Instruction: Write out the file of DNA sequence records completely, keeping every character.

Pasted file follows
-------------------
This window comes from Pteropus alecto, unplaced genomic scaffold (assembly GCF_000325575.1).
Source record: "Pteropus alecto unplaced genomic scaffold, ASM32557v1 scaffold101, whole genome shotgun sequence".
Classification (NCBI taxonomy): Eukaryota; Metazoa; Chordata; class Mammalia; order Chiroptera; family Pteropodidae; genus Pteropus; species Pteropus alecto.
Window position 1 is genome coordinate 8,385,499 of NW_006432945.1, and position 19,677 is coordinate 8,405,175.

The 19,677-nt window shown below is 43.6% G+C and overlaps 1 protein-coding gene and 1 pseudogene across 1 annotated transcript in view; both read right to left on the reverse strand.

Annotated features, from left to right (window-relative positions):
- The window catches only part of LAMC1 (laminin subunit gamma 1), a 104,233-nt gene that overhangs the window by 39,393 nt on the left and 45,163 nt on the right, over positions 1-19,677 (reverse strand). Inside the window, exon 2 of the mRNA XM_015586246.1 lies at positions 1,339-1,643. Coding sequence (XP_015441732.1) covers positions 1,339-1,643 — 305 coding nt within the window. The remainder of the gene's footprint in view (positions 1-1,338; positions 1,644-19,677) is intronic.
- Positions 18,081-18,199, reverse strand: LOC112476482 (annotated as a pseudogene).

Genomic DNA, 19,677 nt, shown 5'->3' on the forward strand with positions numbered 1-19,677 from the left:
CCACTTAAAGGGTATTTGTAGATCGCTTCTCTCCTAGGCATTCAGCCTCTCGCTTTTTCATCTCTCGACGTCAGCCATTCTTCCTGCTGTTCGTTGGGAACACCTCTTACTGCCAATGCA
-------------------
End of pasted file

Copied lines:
This window comes from Pteropus alecto, unplaced genomic scaffold (assembly GCF_000325575.1).
Source record: "Pteropus alecto unplaced genomic scaffold, ASM32557v1 scaffold101, whole genome shotgun sequence".
Classification (NCBI taxonomy): Eukaryota; Metazoa; Chordata; class Mammalia; order Chiroptera; family Pteropodidae; genus Pteropus; species Pteropus alecto.
Window position 1 is genome coordinate 8,385,499 of NW_006432945.1, and position 19,677 is coordinate 8,405,175.

The 19,677-nt window shown below is 43.6% G+C and overlaps 1 protein-coding gene and 1 pseudogene across 1 annotated transcript in view; both read right to left on the reverse strand.

Annotated features, from left to right (window-relative positions):
- The window catches only part of LAMC1 (laminin subunit gamma 1), a 104,233-nt gene that overhangs the window by 39,393 nt on the left and 45,163 nt on the right, over positions 1-19,677 (reverse strand). Inside the window, exon 2 of the mRNA XM_015586246.1 lies at positions 1,339-1,643. Coding sequence (XP_015441732.1) covers positions 1,339-1,643 — 305 coding nt within the window. The remainder of the gene's footprint in view (positions 1-1,338; positions 1,644-19,677) is intronic.
- Positions 18,081-18,199, reverse strand: LOC112476482 (annotated as a pseudogene).

Genomic DNA, 19,677 nt, shown 5'->3' on the forward strand with positions numbered 1-19,677 from the left:
CCACTTAAAGGGTATTTGTAGATCGCTTCTCTCCTAGGCATTCAGCCTCTCGCTTTTTCATCTCTCGACGTCAGCCATTCTTCCTGCTGTTCGTTGGGAACACCTCTTACTGCCAATGCA